Picture of Domhnall MacAuleyDomhnall MacAuley is a CMAJ Associate Editor and a professor of primary care in Northern Ireland, UK


The James Mackenzie Lecture is one of the most prestigious eponymous lectures of the Royal College of General Practitioners. The title of the lecture recently delivered by Toronto Professor, Frank Sullivan, certainly grabbed attention. The title, “Atomic Data”, actually comes from cardiologist James Mackenzie’s own ambition in setting up the Institute for Clinical Research in St. Andrews on his return to Scotland in 1918: ‘to do for medicine what the Atomic Theory had done for chemistry’. And, as we may have expected from Frank, whose research interests lie in health informatics, electronic medical records, decision support systems and, of course, community based trials, he explored how “big data” could be used to transform medical research.

Mackenzie, best known for his Polygraph – the forerunner of the ECG – had very wide interests and could see the huge research potential in the accumulated information from general practitioners records. Now, a century later, we recognise how aggregated data from hundreds of practices can be used to define patterns of multi morbidity, create risk scores such as the Q-risk family, and chart change in the treatment of medical conditions following research innovation. Record linkage, that creates data pools from combined hospital and general practitioner records, shows even more potential. But, this reflects just doctor-recorded data and health service process information, and in the future we may be able to integrate personally recorded data using technology such as Fitbits, mobile phones, continuous monitoring or even intelligent clothing.

This is not some vague pipe-dream. Big data is already part of our everyday lives as supermarkets, online retailers and a multiplicity of loyalty card providers monitor our lifestyle and habits, and our mobile phones record everyday activity. Athletes record heart rates at different exercise intensities, and patients are beginning to record their own personal health data. While GPs in busy clinical practices may not individually have time to undertake research, they can be part of a research revolution simply by recording, registering and sharing their data and ultimately contribute to fulfilling Mackenzie’s vision.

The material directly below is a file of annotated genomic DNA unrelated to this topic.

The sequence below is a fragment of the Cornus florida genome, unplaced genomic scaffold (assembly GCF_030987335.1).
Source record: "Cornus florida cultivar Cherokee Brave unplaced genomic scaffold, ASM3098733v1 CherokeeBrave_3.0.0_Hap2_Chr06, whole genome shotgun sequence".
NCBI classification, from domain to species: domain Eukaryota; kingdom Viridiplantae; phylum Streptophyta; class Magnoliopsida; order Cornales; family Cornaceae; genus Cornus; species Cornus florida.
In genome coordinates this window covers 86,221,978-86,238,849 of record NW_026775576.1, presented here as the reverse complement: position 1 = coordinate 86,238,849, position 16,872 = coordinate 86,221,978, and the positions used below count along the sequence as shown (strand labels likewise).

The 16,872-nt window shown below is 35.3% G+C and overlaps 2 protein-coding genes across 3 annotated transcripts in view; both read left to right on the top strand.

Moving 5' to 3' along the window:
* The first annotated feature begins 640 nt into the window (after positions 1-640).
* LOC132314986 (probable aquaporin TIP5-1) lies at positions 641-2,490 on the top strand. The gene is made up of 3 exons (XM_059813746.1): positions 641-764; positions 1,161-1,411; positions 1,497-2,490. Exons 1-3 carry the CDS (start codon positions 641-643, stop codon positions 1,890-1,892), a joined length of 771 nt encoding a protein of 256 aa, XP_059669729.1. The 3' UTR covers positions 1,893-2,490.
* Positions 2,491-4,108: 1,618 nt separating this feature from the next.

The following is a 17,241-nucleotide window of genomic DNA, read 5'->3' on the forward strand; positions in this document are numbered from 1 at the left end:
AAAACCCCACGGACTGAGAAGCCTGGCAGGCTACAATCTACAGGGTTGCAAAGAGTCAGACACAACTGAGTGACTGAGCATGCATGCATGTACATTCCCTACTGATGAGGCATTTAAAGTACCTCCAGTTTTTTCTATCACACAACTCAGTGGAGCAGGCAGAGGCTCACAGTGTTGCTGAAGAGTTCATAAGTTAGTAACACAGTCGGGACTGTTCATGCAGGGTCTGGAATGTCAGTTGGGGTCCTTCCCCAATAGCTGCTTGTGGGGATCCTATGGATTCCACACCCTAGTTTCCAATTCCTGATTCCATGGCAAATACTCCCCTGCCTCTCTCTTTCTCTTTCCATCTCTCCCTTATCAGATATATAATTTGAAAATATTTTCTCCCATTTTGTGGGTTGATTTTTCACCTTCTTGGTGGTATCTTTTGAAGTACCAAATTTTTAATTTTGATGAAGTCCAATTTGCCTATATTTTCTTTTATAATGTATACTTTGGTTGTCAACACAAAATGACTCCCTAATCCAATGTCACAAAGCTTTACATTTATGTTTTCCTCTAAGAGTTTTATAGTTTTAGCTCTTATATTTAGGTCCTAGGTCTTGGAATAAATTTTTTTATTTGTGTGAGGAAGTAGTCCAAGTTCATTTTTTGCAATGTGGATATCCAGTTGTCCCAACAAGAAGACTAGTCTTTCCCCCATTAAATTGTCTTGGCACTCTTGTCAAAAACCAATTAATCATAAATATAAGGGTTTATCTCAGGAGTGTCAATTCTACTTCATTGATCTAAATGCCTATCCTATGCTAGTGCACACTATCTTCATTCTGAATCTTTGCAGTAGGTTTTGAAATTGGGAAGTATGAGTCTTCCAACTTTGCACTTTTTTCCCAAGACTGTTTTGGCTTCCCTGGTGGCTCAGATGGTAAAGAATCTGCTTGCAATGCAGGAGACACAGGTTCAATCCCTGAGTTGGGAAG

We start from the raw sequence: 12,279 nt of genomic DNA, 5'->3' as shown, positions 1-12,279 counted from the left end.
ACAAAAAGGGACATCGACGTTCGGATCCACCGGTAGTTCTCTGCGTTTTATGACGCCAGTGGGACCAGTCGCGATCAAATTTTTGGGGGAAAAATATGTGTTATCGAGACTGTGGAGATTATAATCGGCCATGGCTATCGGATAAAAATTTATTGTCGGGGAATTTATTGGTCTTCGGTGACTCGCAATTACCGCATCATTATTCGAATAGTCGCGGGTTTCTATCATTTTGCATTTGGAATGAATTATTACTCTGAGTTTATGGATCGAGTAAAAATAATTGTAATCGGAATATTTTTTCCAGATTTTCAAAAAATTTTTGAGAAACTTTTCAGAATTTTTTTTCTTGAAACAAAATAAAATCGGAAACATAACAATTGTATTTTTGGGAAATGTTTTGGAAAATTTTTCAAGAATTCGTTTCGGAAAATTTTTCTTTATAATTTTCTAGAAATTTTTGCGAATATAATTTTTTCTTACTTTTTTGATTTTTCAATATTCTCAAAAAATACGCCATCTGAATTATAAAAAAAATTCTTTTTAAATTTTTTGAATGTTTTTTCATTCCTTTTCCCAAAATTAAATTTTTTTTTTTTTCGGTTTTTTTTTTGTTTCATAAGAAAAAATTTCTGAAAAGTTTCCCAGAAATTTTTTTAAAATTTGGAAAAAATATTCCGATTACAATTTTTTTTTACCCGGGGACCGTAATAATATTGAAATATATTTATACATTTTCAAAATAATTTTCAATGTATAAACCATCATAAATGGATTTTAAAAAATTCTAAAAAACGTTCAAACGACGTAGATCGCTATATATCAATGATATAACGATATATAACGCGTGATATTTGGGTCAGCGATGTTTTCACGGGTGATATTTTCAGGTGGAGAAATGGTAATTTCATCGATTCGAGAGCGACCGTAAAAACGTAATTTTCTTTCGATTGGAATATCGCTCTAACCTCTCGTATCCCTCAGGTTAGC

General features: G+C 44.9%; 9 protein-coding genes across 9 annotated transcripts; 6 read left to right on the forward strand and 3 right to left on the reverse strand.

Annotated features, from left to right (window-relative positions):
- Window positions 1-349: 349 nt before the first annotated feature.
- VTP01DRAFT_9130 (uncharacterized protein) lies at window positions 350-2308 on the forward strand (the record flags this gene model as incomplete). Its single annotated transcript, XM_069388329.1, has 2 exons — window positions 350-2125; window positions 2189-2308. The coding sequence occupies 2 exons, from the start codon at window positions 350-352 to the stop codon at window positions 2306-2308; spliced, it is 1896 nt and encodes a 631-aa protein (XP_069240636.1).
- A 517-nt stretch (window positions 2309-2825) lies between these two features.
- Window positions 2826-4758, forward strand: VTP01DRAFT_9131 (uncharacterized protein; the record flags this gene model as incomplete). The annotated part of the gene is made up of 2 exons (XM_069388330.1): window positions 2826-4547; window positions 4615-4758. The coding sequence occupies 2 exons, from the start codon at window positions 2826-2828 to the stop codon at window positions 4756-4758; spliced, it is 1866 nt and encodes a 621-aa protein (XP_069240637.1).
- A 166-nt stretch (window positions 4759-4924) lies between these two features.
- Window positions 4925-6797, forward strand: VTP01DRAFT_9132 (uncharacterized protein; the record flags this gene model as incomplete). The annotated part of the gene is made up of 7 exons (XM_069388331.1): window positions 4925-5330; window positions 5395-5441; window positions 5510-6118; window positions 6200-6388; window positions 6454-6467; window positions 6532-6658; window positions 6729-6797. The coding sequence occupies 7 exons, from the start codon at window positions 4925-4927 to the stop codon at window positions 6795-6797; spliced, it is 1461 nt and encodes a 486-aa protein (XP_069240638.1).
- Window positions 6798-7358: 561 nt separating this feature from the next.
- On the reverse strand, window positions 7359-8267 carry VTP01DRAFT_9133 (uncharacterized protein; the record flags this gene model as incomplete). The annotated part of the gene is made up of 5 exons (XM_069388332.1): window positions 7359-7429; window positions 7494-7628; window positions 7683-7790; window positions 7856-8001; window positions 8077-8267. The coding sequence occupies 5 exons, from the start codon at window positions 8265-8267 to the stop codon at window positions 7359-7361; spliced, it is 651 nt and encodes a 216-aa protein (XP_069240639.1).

It’s not every day that we hear ‘atomic theory’ and ‘general practice’ uttered in a single sentence. But, it’s not every day we have a family medicine academic who is active on two continents either. We might ask if Frank Sullivan from the University of Toronto, Gordon F. Cheesbrough Research Chair and Director of UTOPIAN, was guesting at home in delivering the recent lecture, or was he an international visitor? Some may argue that, as a Scot, he was an international visitor to London on both counts! Modest, self-effacing, and always ready to recognise the work of others, Frank’s contribution to general practice in his native Scotland is immense and his groundbreaking paper on Bell’s palsy, published in the New England Journal of Medicine, certainly put the Scottish School of Primary Care on the map. When he moved to the University of Toronto in 2014 he had an immediate impact and, indeed, some of his Toronto colleagues even made the journey for the recent event.

The Mackenzie lecture was the central event of the day at the RCGP’s Annual General Meeting 2015, but, for me, there were other highlights. Professor Michael Kidd, President of the World Organisation of Family Doctors, was awarded an Honorary Fellowship. Michael has worked tirelessly, traveling extensively throughout the world promoting the role of the family doctor. There was a personal link too and I particularly enjoyed the award of the Chair of Council’s Medal to Professor Sir Denis Pereira Gray, in whose practice I was a GP trainee, long before the more stately title of ‘GP Registrar’. Denis was a previous Chairman of Council and President of the College and still remains very active, recently writing a robust and refreshing critique in the November issue of the BJGP (entitled “Academic general practice: a viewpoint on achievements and challenges”). Denis was also long time editor of the British Journal of General Practice and clearly his immense commitment to communication in medicine, as previous editor or the BJGP and Honorary College Editor, must have had some unconscious influence. Another editor rewarded for her contribution to the literature of general practice was Chantal Simon, who was editor of InnovAiT, an RCGP journal with a focus on education from first entry into general practice specialist training until qualification, and editor of the Oxford Handbook of General Practice.

Cynics might cast a wry smile at the pomp and ceremony of the occasion, with its fancy robes and fellowship awards. But, despite my own reservations about such awards, I came away uplifted and encouraged. There is a lot to applaud in the formal recognition of those who make a particular contribution to healthcare. Many of those general practitioners receiving fellowships were accompanied by their work colleagues and families. For them it was an important day, acknowledgement of their commitment, and a major occasion to be celebrated. Recognition by their College clearly meant a lot.